The Beach Boys’ vocal harmonies are among the most unmistakable and enduring of the rock and roll era. Among rock and roll groups of the Sixties, the California quintet place second only to the Beatles in terms of their overall impact on the Top 40. They were the Fab Four’s most serious competitors on a creative level, too. Paul McCartney has allowed that the Beatles’ masterpiece, Sgt. Pepper’s Lonely Hearts Club Band, was their attempt to address the challenge posed by the Beach Boys’ magnum opus, Pet Sounds – which itself was inspired by the British foursome’s Rubber Soul.
This creative dialogue between two of rock’s greatest bands pushed popular music to an artistic peak. Paul McCartney noted that „both [Pet Sounds and Sgt. Pepper] have more than held up. To me it’s like, 'What have people been doing in the meantime? Where’s the progress?’ I can’t see anything as modern as that around at the moment.”
The Beach Boys were a family affair that came together in the Los Angeles suburb of Hawthorne, California, in 1961. Three brothers — Brian, Carl and Dennis Wilson — were joined by their cousin, Mike Love, and a schoolmate, Alan Jardine (who was replaced by David Marks, before rejoining). Brian Wilson, who demonstrated an aptitude for music at an early age, was the group’s leader, orchestrating their harmonies, writing the music, producing the recording sessions.
One of the undisputed geniuses in popular music, Brian demonstrated an uncanny gift for harmonic invention and complex vocal and instrumental arrangements. Initially, the magnitude of that genius was overlooked owing to the subject matter of the band’s early hits: i.e., surfing, hot rods and teen romance. But today, even the lyrics to those songs — generally written by Mike Love or such outside collaborators as deejay Roger Christian and producer Gary Usher — are celebrated for their deft use of technical lingo and youthful joie de vivre. „A lot of love went into our singing, our harmonies, the making of those records,” Brian Wilson said in 2003.
„I Get Around” was written by Brian Wilson and Mike Love for The Beach Boys. The song features Love on lead vocal for the verse, and Wilson for the chorus. It is noteworthy for its back-to-front structure—it starts with a chorus and has two short verses. It was a single which was released in 1964 through Capitol Records; the B-side of the single was „Don’t Worry Baby”, which itself charted at number 24 in the United States. „I Get Around” was The Beach Boys’ first number-one hit song in the United States. The single charted at number seven in the United Kingdom, and was the band’s first top ten single there. The song’s first album release was on All Summer Long in 1964. The band performed I Get Around as well as Wendy on the Ed Sullivan Show on September 27, 1964.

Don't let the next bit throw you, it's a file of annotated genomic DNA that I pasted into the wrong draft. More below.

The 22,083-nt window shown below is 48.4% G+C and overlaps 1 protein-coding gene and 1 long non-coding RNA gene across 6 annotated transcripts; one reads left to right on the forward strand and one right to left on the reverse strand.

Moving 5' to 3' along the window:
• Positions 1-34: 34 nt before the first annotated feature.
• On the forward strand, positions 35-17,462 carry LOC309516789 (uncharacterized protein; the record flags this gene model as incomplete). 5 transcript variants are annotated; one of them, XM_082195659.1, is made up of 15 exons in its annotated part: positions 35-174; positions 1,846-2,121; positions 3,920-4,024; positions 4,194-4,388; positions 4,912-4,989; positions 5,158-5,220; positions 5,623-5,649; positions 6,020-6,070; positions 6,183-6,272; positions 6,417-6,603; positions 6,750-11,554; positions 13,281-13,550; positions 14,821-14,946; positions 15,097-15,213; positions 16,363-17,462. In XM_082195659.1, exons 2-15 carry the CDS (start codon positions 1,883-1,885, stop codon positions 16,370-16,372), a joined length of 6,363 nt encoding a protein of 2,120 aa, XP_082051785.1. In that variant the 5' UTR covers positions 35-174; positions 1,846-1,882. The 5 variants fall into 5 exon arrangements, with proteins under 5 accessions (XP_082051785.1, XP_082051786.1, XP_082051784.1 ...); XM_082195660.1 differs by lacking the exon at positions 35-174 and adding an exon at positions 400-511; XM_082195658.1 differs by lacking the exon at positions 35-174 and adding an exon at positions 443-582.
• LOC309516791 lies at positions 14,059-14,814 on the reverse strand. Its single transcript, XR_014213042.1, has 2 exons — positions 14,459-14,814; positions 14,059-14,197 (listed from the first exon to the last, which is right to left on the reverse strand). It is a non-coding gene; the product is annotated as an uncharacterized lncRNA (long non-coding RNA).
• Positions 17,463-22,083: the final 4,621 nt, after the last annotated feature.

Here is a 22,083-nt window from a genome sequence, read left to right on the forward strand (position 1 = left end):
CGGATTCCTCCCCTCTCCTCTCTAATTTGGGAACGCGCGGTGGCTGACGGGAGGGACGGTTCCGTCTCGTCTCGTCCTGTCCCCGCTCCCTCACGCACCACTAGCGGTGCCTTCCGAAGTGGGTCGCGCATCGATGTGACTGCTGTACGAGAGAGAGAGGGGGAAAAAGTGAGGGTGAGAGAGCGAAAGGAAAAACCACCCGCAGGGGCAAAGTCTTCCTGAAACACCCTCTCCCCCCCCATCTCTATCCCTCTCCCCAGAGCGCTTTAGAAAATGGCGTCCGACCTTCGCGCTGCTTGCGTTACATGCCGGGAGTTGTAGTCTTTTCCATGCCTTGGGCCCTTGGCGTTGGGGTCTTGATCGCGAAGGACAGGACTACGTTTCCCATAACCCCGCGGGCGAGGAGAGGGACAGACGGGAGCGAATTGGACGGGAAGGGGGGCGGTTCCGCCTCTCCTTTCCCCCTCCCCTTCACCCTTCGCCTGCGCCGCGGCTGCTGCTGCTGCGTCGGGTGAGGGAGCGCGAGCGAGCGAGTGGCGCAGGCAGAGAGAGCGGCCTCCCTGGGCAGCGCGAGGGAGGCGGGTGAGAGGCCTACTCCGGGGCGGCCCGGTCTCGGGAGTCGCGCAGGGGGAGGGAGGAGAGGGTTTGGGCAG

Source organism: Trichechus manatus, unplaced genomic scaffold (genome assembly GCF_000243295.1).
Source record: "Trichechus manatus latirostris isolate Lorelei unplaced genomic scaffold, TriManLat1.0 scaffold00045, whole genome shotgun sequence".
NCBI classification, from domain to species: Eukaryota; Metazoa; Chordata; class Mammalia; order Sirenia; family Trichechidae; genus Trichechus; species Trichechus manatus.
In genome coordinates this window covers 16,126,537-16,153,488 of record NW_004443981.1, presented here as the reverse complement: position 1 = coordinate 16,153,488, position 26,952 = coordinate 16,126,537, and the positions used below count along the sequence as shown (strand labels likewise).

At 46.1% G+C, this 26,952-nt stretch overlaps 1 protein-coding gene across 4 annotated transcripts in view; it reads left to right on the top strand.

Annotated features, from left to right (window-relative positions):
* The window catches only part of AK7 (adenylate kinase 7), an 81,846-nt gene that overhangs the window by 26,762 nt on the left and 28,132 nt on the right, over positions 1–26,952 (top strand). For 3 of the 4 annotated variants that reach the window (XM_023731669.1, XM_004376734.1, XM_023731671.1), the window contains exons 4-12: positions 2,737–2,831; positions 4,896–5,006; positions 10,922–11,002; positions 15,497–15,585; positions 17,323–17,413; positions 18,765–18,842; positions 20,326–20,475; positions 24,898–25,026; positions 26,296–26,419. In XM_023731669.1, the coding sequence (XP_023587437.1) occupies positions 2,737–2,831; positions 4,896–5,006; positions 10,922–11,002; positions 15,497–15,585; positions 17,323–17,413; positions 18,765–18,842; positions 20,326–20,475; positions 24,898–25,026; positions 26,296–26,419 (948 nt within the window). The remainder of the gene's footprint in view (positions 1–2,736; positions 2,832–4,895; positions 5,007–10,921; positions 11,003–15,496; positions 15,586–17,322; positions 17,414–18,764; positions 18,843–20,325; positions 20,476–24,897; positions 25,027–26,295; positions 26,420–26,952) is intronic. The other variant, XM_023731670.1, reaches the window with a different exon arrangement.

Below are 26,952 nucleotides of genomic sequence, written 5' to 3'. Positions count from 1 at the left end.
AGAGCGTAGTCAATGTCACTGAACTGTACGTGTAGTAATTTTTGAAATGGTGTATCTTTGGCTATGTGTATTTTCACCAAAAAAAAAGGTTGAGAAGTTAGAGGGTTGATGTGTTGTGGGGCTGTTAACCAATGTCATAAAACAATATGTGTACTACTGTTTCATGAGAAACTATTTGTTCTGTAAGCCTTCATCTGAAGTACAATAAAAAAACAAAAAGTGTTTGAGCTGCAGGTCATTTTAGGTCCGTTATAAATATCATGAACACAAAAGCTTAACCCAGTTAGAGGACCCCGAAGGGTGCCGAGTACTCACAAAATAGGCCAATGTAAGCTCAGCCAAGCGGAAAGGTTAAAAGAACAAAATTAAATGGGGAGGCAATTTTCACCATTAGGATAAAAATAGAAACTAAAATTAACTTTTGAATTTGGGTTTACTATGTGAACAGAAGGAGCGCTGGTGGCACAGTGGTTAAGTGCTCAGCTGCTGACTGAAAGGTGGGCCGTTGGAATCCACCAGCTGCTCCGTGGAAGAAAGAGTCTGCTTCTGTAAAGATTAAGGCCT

The vocals were recorded during a session eight days later on April 10. The lead vocal features Mike Love on the verses and Brian Wilson on the choruses with backing vocals from Brian, Carl & Dennis Wilson, Mike Love and Alan Jardine (the soaring falsetto is Brian Wilson).
„I Get Around” was released as a single in the US on May 11, 1964. The single entered the Billboard chart on June 6 at #17. It reached the #1 spot on the Billboard charts on July 4, becoming the band’s first #1 hit in the US. The song remained at #1 for two weeks before being replaced by „Rag Doll” by The Four Seasons. The single also reached #1 on the United States Variety charts on July 1.
The song was first released on an album in 1964 on the band’s All Summer Long album. In the following year, the band re-recorded the song as a medley along with „Little Deuce Coupe” for their 1965 Beach Boys’ Party! album. The medley was a send-up of the original recording. The mock recording replaces lyrics such as „we always take my car cause it’s never been beat” with „we always take my car although it’s a heap”. The original recording of the song was later re-released on the band’s 1989 studio album Still Cruisin’. On the 1996 country styled studio release Stars and Stripes Vol. 1 the band re-recorded the song for the album which featured country band Sawyer Brown as guests on the track who played several of the instruments on the recording as well as featuring a lead vocal by band member Mark Miller. The harmonies on the re-recorded track were provided by Brian & Carl Wilson, Alan & Matt Jardine, Mike Love and Bruce Johnston.
The song frequently appears on many of the groups Greatest Hits compilations.